If regular elections and a constitutionally mandated separation of powers have been the traditional hallmarks of democracy, frequent and effective communication between leaders and citizens is surely a key ingredient of a modern republic. In India, however, our principal political leaders seldom speak without the prop of a prepared text. Prime Minister Manmohan Singh fields questions when he travels abroad but has held only two press conferences and two interactions with editors in Delhi in the past seven years. As for interviews, he has allowed himself to be questioned by an Indian newspaper only once and never by an Indian news channel. Congress president Sonia Gandhi, too, has not really been heard from at close quarters except for the briefest of triumphal soundbites just after the Rajya Sabha passed the Women's Reservation Bill. These are extraordinary facts by any yardstick. They speak either of our leaders' lack of confidence or their lack of concern for addressing the sort of questions a democratic polity throws up from time to time. This absence of communication is made worse by the dissonance generated by disparate voices from the ruling party and government. If Dr. Singh bemoans the media helping to create an “atmosphere of cynicism” all around, he and the government and the Congress have only themselves to blame.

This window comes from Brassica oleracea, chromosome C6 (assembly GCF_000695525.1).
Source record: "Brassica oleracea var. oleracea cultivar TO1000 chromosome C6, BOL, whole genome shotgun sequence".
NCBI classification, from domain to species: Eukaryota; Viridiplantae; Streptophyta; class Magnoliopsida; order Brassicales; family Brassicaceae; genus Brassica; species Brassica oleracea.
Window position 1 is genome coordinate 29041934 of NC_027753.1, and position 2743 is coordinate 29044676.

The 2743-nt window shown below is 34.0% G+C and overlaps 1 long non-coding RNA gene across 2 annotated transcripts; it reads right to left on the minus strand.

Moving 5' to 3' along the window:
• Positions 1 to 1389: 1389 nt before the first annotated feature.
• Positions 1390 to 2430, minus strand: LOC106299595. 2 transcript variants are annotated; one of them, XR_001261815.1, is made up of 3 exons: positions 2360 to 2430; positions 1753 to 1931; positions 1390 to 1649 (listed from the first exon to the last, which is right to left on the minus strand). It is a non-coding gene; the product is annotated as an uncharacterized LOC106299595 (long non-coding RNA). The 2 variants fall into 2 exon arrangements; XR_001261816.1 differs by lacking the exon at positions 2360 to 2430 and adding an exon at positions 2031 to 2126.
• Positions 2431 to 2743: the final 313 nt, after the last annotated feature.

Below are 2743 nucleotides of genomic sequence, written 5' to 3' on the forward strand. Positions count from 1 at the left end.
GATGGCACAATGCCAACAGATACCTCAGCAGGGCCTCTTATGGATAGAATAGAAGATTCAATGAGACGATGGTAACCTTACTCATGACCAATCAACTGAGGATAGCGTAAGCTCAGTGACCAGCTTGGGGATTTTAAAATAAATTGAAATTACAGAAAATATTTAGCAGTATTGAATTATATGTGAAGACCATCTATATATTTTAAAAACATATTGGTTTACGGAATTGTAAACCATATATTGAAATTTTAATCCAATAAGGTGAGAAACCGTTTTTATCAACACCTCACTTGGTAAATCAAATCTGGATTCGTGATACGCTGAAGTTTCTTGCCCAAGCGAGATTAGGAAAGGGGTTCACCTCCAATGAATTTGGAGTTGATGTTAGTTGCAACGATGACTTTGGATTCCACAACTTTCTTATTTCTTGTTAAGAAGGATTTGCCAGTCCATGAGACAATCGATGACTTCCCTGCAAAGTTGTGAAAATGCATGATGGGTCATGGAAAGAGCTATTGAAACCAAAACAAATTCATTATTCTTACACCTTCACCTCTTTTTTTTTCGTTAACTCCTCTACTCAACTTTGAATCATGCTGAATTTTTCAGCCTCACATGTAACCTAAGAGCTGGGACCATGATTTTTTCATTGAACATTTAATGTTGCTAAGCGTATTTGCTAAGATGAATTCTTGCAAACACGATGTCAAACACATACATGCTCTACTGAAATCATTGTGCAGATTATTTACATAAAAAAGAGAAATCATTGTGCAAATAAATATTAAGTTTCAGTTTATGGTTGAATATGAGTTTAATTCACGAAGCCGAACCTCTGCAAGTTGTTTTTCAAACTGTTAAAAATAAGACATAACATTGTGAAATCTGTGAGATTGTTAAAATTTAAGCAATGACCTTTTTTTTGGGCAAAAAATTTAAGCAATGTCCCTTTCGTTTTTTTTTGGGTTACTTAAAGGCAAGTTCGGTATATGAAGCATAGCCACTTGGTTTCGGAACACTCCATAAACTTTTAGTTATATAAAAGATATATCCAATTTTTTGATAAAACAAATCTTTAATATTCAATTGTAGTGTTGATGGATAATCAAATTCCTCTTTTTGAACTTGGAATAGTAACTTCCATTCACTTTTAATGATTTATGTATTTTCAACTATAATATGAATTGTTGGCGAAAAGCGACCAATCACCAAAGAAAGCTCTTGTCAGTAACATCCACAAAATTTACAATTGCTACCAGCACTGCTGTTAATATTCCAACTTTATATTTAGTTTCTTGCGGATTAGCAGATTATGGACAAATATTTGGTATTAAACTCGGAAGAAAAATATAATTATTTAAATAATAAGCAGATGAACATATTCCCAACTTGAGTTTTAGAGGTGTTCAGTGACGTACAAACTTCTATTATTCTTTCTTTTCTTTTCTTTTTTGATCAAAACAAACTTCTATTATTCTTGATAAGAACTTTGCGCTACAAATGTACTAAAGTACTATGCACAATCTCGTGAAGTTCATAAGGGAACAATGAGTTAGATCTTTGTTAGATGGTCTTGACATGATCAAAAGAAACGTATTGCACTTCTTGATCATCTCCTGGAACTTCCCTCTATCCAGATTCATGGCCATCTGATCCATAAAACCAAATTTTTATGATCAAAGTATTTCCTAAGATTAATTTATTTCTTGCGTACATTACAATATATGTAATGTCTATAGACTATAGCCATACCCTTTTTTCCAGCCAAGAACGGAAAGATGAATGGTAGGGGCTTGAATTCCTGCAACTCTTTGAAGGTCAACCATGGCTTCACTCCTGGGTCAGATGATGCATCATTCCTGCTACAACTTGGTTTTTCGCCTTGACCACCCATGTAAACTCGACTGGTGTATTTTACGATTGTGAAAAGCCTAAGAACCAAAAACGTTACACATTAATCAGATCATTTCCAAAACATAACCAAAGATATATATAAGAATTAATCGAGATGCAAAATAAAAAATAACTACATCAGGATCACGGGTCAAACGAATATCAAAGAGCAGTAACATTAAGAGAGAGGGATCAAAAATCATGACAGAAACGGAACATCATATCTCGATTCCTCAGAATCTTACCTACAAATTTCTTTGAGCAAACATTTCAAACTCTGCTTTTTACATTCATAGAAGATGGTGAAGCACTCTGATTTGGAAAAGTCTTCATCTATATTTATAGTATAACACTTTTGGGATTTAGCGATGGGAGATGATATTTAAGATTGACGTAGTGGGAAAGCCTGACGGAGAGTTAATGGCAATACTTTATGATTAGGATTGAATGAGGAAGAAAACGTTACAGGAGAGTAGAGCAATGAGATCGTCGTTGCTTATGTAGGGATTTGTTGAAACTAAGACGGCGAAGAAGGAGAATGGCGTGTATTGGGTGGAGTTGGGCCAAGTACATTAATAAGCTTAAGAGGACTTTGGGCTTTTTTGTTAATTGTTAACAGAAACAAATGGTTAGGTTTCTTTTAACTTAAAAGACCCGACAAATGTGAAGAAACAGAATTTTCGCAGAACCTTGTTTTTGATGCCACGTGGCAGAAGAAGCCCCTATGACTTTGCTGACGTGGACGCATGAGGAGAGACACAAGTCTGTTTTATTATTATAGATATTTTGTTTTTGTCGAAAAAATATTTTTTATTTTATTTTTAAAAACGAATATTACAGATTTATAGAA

The Prime Minister's interaction with a small group of editors was intended to clear the air on issues like corruption but his answers will likely have the opposite effect. Dr. Singh sought refuge in the claim that the decisions for which his government is being pilloried now “post facto” were taken under conditions of “uncertainty” and that the accusations of wrongdoing and corruption would paralyse the government and discourage “entrepreneurial impulses.” Nothing could be further from the truth. There was no uncertainty about true prices, for example, when bloated contracts were awarded to companies during the Commonwealth Games. And the CBI's charge sheet makes it clear that 2G spectrum was not distributed by the Telecom ministry under uncertain conditions at all: Former minister A. Raja and his associates and the companies that allegedly colluded with them knew very well what the true value of the licences were. Dr. Singh's biggest blunder, however, was to upbraid the Comptroller and Auditor General, one of the few state institutions that the public at large still has faith in. Since it is thanks to the CAG report on 2G that the criminal investigation into the telecom scam really got moving, ordinary Indians are likely to view the Prime Minister's remarks as further evidence of the unwillingness of this government to seriously tackle the problem of graft.